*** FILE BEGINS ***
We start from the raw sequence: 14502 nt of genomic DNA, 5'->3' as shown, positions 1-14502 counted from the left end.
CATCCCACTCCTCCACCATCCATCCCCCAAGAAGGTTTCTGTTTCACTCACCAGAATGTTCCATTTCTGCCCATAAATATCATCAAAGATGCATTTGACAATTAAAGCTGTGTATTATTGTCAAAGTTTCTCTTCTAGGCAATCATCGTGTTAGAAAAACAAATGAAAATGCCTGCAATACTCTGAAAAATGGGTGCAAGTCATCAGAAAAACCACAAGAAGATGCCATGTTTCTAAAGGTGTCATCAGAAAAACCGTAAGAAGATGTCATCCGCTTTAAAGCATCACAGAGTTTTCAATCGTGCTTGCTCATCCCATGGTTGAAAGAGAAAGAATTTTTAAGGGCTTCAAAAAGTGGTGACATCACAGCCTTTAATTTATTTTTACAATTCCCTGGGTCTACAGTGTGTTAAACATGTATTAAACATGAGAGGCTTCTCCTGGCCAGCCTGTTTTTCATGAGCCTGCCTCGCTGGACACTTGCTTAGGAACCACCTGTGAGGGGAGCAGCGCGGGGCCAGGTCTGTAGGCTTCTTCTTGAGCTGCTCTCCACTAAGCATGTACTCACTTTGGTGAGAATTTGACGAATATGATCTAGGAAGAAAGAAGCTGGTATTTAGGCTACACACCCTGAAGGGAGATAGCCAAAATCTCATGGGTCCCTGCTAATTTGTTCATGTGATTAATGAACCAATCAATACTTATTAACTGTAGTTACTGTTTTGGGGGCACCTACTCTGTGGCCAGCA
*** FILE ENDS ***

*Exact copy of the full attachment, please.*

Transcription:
We start from the raw sequence: 14502 nt of genomic DNA, 5'->3' as shown, positions 1-14502 counted from the left end.
CATCCCACTCCTCCACCATCCATCCCCCAAGAAGGTTTCTGTTTCACTCACCAGAATGTTCCATTTCTGCCCATAAATATCATCAAAGATGCATTTGACAATTAAAGCTGTGTATTATTGTCAAAGTTTCTCTTCTAGGCAATCATCGTGTTAGAAAAACAAATGAAAATGCCTGCAATACTCTGAAAAATGGGTGCAAGTCATCAGAAAAACCACAAGAAGATGCCATGTTTCTAAAGGTGTCATCAGAAAAACCGTAAGAAGATGTCATCCGCTTTAAAGCATCACAGAGTTTTCAATCGTGCTTGCTCATCCCATGGTTGAAAGAGAAAGAATTTTTAAGGGCTTCAAAAAGTGGTGACATCACAGCCTTTAATTTATTTTTACAATTCCCTGGGTCTACAGTGTGTTAAACATGTATTAAACATGAGAGGCTTCTCCTGGCCAGCCTGTTTTTCATGAGCCTGCCTCGCTGGACACTTGCTTAGGAACCACCTGTGAGGGGAGCAGCGCGGGGCCAGGTCTGTAGGCTTCTTCTTGAGCTGCTCTCCACTAAGCATGTACTCACTTTGGTGAGAATTTGACGAATATGATCTAGGAAGAAAGAAGCTGGTATTTAGGCTACACACCCTGAAGGGAGATAGCCAAAATCTCATGGGTCCCTGCTAATTTGTTCATGTGATTAATGAACCAATCAATACTTATTAACTGTAGTTACTGTTTTGGGGGCACCTACTCTGTGGCCAGCA